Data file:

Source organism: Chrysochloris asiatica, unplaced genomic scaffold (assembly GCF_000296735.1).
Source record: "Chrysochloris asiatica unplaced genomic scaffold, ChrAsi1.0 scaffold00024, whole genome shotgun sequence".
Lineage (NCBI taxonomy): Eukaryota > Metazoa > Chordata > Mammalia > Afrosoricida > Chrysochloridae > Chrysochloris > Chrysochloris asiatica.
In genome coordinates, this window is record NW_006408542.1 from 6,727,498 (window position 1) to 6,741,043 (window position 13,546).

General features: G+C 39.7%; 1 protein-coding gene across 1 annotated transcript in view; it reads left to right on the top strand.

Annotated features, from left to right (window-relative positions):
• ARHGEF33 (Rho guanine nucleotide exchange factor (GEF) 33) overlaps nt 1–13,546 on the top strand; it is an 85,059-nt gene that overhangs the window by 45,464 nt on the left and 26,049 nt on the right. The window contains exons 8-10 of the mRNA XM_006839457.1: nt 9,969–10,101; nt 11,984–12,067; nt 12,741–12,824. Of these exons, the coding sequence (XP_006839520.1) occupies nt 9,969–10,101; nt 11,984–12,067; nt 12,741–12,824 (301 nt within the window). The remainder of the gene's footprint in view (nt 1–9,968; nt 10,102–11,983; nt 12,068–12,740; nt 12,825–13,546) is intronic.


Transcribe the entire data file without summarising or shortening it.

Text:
Source organism: Chrysochloris asiatica, unplaced genomic scaffold (assembly GCF_000296735.1).
Source record: "Chrysochloris asiatica unplaced genomic scaffold, ChrAsi1.0 scaffold00024, whole genome shotgun sequence".
Lineage (NCBI taxonomy): Eukaryota > Metazoa > Chordata > Mammalia > Afrosoricida > Chrysochloridae > Chrysochloris > Chrysochloris asiatica.
In genome coordinates, this window is record NW_006408542.1 from 6,727,498 (window position 1) to 6,741,043 (window position 13,546).

General features: G+C 39.7%; 1 protein-coding gene across 1 annotated transcript in view; it reads left to right on the top strand.

Annotated features, from left to right (window-relative positions):
• ARHGEF33 (Rho guanine nucleotide exchange factor (GEF) 33) overlaps nt 1–13,546 on the top strand; it is an 85,059-nt gene that overhangs the window by 45,464 nt on the left and 26,049 nt on the right. The window contains exons 8-10 of the mRNA XM_006839457.1: nt 9,969–10,101; nt 11,984–12,067; nt 12,741–12,824. Of these exons, the coding sequence (XP_006839520.1) occupies nt 9,969–10,101; nt 11,984–12,067; nt 12,741–12,824 (301 nt within the window). The remainder of the gene's footprint in view (nt 1–9,968; nt 10,102–11,983; nt 12,068–12,740; nt 12,825–13,546) is intronic.